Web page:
There are some people you look up to but don’t exactly idolize when growing up and for me Steve Jobs was one of them. Growing up with stories on the Silicon Valley meant it was hard to escape Steve Jobs and his antagonist for the most part – Bill Gates. I am unsure how I first came across the Apple story but the notable ones I remember from the 90s are the ‘Triumph of the Nerds’ and ‘Pirates of the Silicon Valley’. Subsequent to it, I suppose I again got a good whiff of Apple when reading Wozniak’s iWoz about a decade back. Although I wasn’t piqued by any of the movies, Hollywood’s sudden interest in Steve Jobs got me to finally pick up his biography, albeit 2 years later. When starting out with the book, the question on my mind was whether it was going to add anything significant to the Apple story that is so inextricable from Steve Jobs.
Turns out that when a biographer has spent years with the subject and has dedicated 42 chapters to it, then there is an awful lot to know. The only other Walter Issacson book that I have read previously is “The Innovators” where the story itself wasn’t new but the perspective of the personalities involved in it was. Here again, Isaacson masterfully brings out the personality of Steve Jobs, even as the story tends to sway chronologically. It feels genuine because it overcomes the so-called “reality distortion field” and doesn’t try to powder over the imperfections and failures of Steve Jobs as a human being. As is already mentioned in the book, it was odd of Steve Jobs to cede control for once and the book is much better because of it.
While the garage to spaceship story of Apple is well documented, there are quite a lot of tidbits to take away from the book. The “why would Xerox give away its secrets” question had me perplexed based on the depictions I had previously read or seen and hence it was satisfying to know that it was once again a case of money doing the talking, or rather getting reticent engineers to give away their secrets. While the “1984” ad was iconic, the book got me to check the awful “Lemmings” commercial for the first time. Similarly, it had me searching for his narration of the “Think Different” ad which inevitable leads to Cook’s speech at Steve’s funeral. While Steve may forever be known for his Midas touch, the book poignantly lays out “Steve’s folly” that worked against him and his company. It is hard to believe that Apple would have sold more “Bicycles” than “Macintoshes”, but it was yet another case of Steve trying to change something he didn’t come up with rather than accept it. Anecdotes like his failure to realise the appeal of the iPod Mini or the ROKR deal indicate that his business acumen was not infallible.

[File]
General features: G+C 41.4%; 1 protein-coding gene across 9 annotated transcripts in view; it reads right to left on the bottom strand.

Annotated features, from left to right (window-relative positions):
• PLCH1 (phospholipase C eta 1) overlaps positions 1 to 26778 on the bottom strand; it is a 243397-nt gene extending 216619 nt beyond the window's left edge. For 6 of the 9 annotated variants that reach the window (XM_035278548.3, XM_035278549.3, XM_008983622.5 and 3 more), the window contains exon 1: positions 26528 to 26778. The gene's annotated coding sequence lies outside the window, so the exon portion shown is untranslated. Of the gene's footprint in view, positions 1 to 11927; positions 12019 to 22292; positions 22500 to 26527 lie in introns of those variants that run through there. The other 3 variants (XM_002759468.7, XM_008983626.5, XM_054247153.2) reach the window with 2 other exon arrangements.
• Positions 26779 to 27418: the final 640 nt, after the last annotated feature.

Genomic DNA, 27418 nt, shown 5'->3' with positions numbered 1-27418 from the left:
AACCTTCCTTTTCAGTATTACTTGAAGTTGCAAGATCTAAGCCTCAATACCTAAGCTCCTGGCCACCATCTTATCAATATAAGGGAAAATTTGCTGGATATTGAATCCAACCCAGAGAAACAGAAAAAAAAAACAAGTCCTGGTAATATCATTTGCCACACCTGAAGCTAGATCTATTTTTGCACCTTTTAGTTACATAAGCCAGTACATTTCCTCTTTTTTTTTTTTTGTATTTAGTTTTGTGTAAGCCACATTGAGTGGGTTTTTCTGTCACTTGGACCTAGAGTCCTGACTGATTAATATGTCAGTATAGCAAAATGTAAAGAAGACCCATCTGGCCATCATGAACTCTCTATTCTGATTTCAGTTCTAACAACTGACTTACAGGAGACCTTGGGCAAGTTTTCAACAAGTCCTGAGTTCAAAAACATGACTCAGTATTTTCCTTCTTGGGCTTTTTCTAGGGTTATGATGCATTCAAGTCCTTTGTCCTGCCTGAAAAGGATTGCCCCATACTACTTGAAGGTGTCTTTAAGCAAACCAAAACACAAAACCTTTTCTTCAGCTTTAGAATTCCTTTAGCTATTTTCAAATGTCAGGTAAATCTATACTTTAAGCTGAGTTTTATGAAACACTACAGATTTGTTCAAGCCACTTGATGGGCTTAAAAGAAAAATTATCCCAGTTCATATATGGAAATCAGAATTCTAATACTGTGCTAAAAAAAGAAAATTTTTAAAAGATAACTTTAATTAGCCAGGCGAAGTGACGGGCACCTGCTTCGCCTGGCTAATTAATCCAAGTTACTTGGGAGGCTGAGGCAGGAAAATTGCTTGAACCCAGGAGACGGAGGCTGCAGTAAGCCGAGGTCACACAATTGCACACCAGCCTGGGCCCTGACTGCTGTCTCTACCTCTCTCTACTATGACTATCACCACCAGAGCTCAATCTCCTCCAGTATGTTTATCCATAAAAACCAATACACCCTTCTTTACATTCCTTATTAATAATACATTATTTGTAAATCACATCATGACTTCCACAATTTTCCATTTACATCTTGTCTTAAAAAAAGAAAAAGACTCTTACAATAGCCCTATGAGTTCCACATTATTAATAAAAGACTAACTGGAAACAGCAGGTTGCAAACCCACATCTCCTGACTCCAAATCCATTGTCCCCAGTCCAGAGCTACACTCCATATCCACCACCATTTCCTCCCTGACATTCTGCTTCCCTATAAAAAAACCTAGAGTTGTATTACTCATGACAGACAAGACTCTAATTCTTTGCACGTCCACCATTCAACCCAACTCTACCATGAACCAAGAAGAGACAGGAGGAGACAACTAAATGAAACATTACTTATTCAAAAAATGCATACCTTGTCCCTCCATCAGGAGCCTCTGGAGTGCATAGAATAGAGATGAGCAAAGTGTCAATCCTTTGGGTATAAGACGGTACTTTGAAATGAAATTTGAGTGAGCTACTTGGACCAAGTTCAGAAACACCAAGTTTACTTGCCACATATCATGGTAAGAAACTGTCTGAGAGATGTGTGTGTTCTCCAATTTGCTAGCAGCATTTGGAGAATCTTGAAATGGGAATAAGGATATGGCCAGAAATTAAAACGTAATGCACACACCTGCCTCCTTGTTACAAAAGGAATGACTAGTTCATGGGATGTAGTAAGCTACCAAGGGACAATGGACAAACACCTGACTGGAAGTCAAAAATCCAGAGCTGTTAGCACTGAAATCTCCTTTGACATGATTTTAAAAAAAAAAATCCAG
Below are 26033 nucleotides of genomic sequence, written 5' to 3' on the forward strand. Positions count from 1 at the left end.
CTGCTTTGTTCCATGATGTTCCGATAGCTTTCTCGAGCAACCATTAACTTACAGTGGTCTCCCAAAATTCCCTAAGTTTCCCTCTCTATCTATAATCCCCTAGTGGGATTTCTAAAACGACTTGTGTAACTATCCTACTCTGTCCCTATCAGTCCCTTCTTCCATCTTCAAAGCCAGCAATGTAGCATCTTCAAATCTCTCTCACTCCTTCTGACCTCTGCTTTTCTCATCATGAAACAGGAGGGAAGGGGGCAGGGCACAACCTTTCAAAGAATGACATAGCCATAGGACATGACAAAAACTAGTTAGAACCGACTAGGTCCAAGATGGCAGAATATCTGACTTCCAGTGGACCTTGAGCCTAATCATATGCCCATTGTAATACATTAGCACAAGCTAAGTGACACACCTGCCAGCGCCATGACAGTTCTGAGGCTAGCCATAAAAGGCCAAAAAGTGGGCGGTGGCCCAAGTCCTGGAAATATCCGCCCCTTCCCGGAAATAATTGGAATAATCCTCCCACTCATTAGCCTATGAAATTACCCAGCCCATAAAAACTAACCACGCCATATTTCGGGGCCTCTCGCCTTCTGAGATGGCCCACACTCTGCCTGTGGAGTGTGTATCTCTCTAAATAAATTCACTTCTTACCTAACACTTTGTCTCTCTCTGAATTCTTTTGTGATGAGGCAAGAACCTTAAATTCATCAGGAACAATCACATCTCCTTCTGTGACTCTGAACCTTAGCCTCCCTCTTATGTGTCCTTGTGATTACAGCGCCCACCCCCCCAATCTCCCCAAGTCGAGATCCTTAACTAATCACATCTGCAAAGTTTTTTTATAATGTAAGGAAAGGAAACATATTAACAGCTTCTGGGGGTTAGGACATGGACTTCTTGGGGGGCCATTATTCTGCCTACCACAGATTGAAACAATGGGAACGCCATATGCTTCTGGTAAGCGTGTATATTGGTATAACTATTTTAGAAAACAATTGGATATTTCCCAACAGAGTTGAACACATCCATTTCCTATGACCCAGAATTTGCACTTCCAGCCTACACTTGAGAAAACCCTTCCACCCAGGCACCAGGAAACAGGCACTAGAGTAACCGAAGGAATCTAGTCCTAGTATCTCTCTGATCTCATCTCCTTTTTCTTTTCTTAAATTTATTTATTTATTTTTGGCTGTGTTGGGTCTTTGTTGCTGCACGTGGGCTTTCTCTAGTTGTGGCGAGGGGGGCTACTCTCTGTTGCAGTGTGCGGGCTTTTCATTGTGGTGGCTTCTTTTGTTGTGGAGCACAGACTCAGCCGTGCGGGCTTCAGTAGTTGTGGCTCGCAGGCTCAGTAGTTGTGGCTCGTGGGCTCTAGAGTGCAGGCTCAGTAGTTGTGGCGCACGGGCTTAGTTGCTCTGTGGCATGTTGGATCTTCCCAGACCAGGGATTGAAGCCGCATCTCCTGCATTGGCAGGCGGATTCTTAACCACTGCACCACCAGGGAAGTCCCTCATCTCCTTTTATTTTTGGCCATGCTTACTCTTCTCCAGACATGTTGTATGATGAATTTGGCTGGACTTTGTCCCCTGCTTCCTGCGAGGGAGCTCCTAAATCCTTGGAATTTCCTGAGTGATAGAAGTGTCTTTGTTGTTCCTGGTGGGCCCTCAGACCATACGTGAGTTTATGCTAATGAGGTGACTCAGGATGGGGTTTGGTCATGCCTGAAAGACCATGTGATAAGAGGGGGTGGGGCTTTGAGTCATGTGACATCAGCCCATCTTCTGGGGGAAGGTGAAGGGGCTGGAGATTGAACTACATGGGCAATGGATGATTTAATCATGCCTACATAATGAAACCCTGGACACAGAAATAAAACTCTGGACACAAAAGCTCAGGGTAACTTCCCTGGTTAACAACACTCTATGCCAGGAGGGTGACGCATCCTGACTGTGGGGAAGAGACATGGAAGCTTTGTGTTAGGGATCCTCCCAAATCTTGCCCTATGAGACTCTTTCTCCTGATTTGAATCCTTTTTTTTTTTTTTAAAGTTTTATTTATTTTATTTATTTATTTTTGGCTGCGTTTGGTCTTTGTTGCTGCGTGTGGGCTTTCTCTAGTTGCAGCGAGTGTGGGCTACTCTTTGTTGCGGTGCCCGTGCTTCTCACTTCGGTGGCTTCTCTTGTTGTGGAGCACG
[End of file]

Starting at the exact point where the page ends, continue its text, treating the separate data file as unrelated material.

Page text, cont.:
Since Steve Jobs meant the book to be one for his children, it is no wonder that there is also a lot of focus on his personal life. His contradictory stance to those around him feels incomprehensible throughout. His dehumanising trait is captured not only in his distant relationship with his daughter Lisa but also with those he shared a very close relationship. His refusal to give Andy Hertzfeld a bonus because he was on leave or his decision “to give zero” shares to Kottke are shocking examples of his lack of empathy. Such instances are so common through the book that you tend to desensitise and think of it as a case of “Steve being himself”, a defence often put forth by Steve. All said and done, he still seemed to have a soft spot for the Woz, an exception among the rules.
While Steve might have not set the standard in human relationships, he certainly did so in board rooms. The famous board room battle with Scully is certainly a highlight of the book but more so because of the build up to it wherein we not only get to know the personalities but their personal connect or the facade they maintained of it. However, his mini-battle with Amelio during NeXT’s integration with Apple and a bigger one with Eisner from Disney make for far more interesting reads.
The part that I relate to most however is his business principles. “Simplicity is the ultimate sophistication” and yet the lack of complexity is generally seen as a manifestation of inability by many in the corporate sphere. Similarly, division of a company in to semi-autonomous divisions with separate PnL is often seen as empowering even as it leads to shortsightedness and incohesion that often hinders the company in the grander scheme of things. A natural consequence of this is the alienation of employees within the same organisation who also fail to connect with the organisation’s vision. Similarly, a company’s fear of cannibalisation often indicates its lack of confidence in its own products. Also appreciable was his ability to prove wrong seasoned business analysts like Christensen and to create a market rather than research it.
At the end of it all, this is a book that leaves you with a lot to ponder over. A story that follows a theme usually doesn’t stick out but this one does because of the contradictions of its primary character. A perfectionist who was far from perfect himself. An unemotional wrecker of people’s spirits who’d express his own emotions in tears. A bold leader who’d break in to sweat when meeting his hero. A Zen minimalist who created objects of indulgence. For all the contradictions, one consistent factor was his desire to push humankind forward and for that the world is a better place.